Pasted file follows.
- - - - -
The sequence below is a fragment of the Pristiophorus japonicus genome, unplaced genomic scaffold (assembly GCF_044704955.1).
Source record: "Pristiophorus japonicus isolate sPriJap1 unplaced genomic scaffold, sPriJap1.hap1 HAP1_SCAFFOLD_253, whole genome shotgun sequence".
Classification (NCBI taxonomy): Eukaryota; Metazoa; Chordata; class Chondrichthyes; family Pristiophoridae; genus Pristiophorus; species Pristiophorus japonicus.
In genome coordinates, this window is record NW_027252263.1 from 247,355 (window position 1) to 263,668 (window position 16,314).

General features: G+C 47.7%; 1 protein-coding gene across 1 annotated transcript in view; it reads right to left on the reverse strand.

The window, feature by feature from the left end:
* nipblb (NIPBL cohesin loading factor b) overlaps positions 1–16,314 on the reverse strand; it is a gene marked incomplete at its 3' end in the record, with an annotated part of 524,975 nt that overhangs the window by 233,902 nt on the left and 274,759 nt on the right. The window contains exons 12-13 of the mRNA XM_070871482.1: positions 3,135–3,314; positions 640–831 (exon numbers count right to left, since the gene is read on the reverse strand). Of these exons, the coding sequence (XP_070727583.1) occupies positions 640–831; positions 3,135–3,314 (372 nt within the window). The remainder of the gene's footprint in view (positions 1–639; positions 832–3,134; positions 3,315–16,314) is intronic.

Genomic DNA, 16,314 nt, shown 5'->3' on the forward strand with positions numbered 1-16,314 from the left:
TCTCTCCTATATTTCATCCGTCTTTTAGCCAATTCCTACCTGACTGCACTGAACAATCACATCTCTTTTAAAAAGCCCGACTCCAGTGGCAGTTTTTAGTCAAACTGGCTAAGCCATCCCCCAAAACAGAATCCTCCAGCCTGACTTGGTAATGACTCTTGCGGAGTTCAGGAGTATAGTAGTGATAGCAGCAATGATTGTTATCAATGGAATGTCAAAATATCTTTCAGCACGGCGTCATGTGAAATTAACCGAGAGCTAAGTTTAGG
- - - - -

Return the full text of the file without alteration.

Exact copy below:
The sequence below is a fragment of the Pristiophorus japonicus genome, unplaced genomic scaffold (assembly GCF_044704955.1).
Source record: "Pristiophorus japonicus isolate sPriJap1 unplaced genomic scaffold, sPriJap1.hap1 HAP1_SCAFFOLD_253, whole genome shotgun sequence".
Classification (NCBI taxonomy): Eukaryota; Metazoa; Chordata; class Chondrichthyes; family Pristiophoridae; genus Pristiophorus; species Pristiophorus japonicus.
In genome coordinates, this window is record NW_027252263.1 from 247,355 (window position 1) to 263,668 (window position 16,314).

General features: G+C 47.7%; 1 protein-coding gene across 1 annotated transcript in view; it reads right to left on the reverse strand.

The window, feature by feature from the left end:
* nipblb (NIPBL cohesin loading factor b) overlaps positions 1–16,314 on the reverse strand; it is a gene marked incomplete at its 3' end in the record, with an annotated part of 524,975 nt that overhangs the window by 233,902 nt on the left and 274,759 nt on the right. The window contains exons 12-13 of the mRNA XM_070871482.1: positions 3,135–3,314; positions 640–831 (exon numbers count right to left, since the gene is read on the reverse strand). Of these exons, the coding sequence (XP_070727583.1) occupies positions 640–831; positions 3,135–3,314 (372 nt within the window). The remainder of the gene's footprint in view (positions 1–639; positions 832–3,134; positions 3,315–16,314) is intronic.

Genomic DNA, 16,314 nt, shown 5'->3' on the forward strand with positions numbered 1-16,314 from the left:
TCTCTCCTATATTTCATCCGTCTTTTAGCCAATTCCTACCTGACTGCACTGAACAATCACATCTCTTTTAAAAAGCCCGACTCCAGTGGCAGTTTTTAGTCAAACTGGCTAAGCCATCCCCCAAAACAGAATCCTCCAGCCTGACTTGGTAATGACTCTTGCGGAGTTCAGGAGTATAGTAGTGATAGCAGCAATGATTGTTATCAATGGAATGTCAAAATATCTTTCAGCACGGCGTCATGTGAAATTAACCGAGAGCTAAGTTTAGG